Katie Kieffer
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A young man wearing a dark gray hoodie knelt down beside me in church. I couldn’t help overhearing his prayer:

Mea culpa, mea culpa, mea maxima culpa. I’m a self-made multimillionaire. I take calculated, aggressive risks with my own money. I prefer online gambling to betting around an antiquated poker table. Yes, I am socially inept, I live in sweatpants and I don’t remember the last time I dated an attractive girl. But, I do make piles of money and I can create jobs for media professionals, advertisers, web developers and bankers. Forgive my personal success, my New York penthouse and my killer sports car. Forgive my social awkwardness. If I recklessly bet away my wealth, I alone will suffer. Let me play online poker.

I felt sorry for this young gamer who was bemoaning “Black Friday:” On April 15, 2011, the Department of Justice and the FBI clamped down on the online gaming industry that does business in the United States. The DOJ charged the founders of the three largest internet companies, Absolute Poker, PokerStars and Full Tilt Poker, plus eight other defendants, with illegal gambling offenses, money laundering and bank fraud.

No individual player was charged with criminal activity, however, the DOJ seized five key internet domain names and put restraining orders on over 75 defendant company bank accounts that process payments, effectively freezing online poker in the U.S.

I realize that the DOJ must uphold U.S. law. Except for laws still on the books it doesn’t care for, like Clinton’s DOMA. But, this case sets a frightening precedent for the DOJ to essentially destroy a $6 billion industry and dampen entrepreneurship overnight.

The DOJ cites the Unlawful Internet Gambling Enforcement Act (UIGEA) in this prosecution. The integrity of UIGEA is suspect because dirty politics played a key role in passing it. On Oct. 13, 2006, presidential hopeful and then-Senate Majority Leader Bill Frist slipped UIGEA through Congress by attaching it to a high priority port security bill, in an obvious attempt to win political favor.

The New York Times notes that the law is also vague and fails to clearly articulate that online poker is criminal activity. Additionally, portions of this prosecution cite state gambling laws while the three defendant companies operate overseas where federal law governs international commerce. So, it’s not entirely surprising that foreign-based poker companies persisted in servicing the U.S. market.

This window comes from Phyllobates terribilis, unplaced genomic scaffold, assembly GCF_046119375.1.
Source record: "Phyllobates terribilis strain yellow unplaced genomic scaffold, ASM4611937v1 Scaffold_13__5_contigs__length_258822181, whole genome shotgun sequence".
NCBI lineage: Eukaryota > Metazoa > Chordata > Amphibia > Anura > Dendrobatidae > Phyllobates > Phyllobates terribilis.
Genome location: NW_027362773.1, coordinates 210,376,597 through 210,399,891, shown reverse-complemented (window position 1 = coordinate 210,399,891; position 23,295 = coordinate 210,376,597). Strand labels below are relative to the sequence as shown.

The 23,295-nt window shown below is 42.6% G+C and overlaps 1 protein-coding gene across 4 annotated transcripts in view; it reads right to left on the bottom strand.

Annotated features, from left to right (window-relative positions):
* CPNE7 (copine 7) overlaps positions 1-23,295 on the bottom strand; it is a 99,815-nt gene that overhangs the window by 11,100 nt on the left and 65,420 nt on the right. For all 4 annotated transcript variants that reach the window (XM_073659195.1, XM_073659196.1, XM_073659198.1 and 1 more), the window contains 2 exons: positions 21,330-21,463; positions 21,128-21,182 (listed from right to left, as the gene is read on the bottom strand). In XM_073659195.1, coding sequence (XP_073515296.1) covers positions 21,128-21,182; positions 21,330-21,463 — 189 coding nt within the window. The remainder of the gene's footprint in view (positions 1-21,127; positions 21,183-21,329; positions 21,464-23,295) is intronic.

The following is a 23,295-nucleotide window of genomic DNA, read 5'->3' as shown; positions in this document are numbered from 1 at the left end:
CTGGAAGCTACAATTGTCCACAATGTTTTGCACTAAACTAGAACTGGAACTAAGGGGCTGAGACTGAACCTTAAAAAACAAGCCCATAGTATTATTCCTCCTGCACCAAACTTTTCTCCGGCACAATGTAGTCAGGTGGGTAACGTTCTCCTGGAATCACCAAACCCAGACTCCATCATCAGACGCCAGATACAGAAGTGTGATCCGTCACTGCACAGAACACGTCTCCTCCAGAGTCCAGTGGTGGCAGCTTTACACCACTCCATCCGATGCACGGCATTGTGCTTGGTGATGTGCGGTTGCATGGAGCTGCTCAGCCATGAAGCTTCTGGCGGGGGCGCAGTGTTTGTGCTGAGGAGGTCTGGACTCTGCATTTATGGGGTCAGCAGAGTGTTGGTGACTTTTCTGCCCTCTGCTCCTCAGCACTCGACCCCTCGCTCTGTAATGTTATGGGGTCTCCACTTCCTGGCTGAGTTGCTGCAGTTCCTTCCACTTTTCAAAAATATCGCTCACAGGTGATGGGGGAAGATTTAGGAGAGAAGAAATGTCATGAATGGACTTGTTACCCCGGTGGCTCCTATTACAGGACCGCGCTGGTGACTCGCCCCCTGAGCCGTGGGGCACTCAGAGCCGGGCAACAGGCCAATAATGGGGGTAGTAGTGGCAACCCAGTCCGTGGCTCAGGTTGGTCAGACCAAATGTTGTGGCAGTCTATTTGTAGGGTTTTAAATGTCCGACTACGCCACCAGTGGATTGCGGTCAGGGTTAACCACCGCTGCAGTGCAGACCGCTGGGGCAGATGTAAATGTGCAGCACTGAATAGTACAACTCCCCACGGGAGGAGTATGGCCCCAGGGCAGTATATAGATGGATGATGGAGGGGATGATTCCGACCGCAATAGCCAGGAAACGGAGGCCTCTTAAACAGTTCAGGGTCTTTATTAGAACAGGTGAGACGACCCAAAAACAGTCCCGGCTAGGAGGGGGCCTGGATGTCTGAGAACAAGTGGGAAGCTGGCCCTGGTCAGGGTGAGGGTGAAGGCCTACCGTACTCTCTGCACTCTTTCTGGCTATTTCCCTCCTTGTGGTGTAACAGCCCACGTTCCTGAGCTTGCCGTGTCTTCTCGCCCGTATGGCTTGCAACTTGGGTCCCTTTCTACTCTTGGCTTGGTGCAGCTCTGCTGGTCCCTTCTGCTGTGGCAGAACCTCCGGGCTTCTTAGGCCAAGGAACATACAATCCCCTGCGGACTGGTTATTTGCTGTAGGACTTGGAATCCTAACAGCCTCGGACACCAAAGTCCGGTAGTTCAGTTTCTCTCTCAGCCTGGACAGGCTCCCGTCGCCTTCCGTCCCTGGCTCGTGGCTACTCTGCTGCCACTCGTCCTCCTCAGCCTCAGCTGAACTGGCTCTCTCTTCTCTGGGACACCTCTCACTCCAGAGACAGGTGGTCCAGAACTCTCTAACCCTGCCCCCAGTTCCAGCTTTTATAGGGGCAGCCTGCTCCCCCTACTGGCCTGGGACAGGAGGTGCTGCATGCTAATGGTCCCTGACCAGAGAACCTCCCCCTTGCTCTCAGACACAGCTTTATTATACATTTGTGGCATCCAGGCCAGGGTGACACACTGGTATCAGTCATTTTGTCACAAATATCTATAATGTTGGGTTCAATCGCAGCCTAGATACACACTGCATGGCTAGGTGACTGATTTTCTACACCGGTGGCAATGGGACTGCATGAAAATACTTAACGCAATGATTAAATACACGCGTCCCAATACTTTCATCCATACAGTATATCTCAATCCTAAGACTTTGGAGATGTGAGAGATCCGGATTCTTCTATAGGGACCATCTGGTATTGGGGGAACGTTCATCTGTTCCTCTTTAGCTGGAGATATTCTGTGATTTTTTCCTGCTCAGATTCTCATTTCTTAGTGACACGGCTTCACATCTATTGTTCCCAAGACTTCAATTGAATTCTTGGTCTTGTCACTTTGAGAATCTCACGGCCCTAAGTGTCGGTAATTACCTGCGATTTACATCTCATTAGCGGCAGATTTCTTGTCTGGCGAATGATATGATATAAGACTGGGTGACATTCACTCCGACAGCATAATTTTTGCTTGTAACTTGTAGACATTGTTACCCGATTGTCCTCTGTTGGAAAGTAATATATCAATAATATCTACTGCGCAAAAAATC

In this prosecution, the DOJ is maintaining its track record of prosecuting high-profile, made-for-Hollywood cases such as billionaire Raj Rajaratnam’s alleged insider trading and the alleged steroid use and obstruction of justice by former Major League Baseball celebrities Barry Bonds and Roger Clemens.

Yes, online poker finds both conservative and liberal opponents. Focus on the Family and Christian Science Monitor support these prosecutions. Anti-free market types - who despise competition and individualism - whine that online poker changes the “true” nature of the game and rewards whippersnappers who can take aggressive risks because they are young and single.

However, there is little scientific evidence that the majority of gamblers are irresponsible. A lead researcher in a 2009 Harvard Medical School study revealed that most gamblers exhibit “rational betting behavior” and problem gambling has decreased to 0.6 percent, reports Poker News Daily.

Should the DOJ perp-walk the owners of jewelry stores and big game hunting excursions? After all, their businesses could encourage people to waste thousands of dollars on “frivolities” and obliterate a family savings account as quickly as gambling.

In reality, mastering online poker requires tremendous practice, skill and mental dexterity. 21-year-old multimillionaire Daniel Cates told The New York Times, “…I just kept working at it.” He told The Times that he was a natural loner with a strong work ethic. At age six he began mastering games like Minesweeper and Command and Conquer. After years of developing gaming skills and even taking a job at McDonalds to responsibly finance his bets, he became a rising star in high-stakes poker.

Online poker is a poster-child for capitalism: It shows that anyone - young or old, handsome or homely, rich or poor – can become a self-made multimillionaire with hard work, persistence and a willingness to take personal risk. Optimism, moxie and years of lonely trial and error allow entrepreneurs like online poker players to take leaps that people with low confidence and a love for security blankets would never take.

Online poker is legal in many civilized parts of the world, such as Canada and Europe. Legalizing online poker could bring a $6 billion industry and thousands of jobs to the U.S. I think the DOJ should consider forgiving online poker its “crimes,” ensure the industry has legal clarity, and, let the free market regulate online gaming in the U.S. Otherwise, this prosecution could restrict online freedom, further weaken our economy and chill entrepreneurship.

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Katie Kieffer

Katie Kieffer is a columnist and political commentator. She runs KatieKieffer.com. Kieffer is the author of the forthcoming book "LET ME BE CLEAR."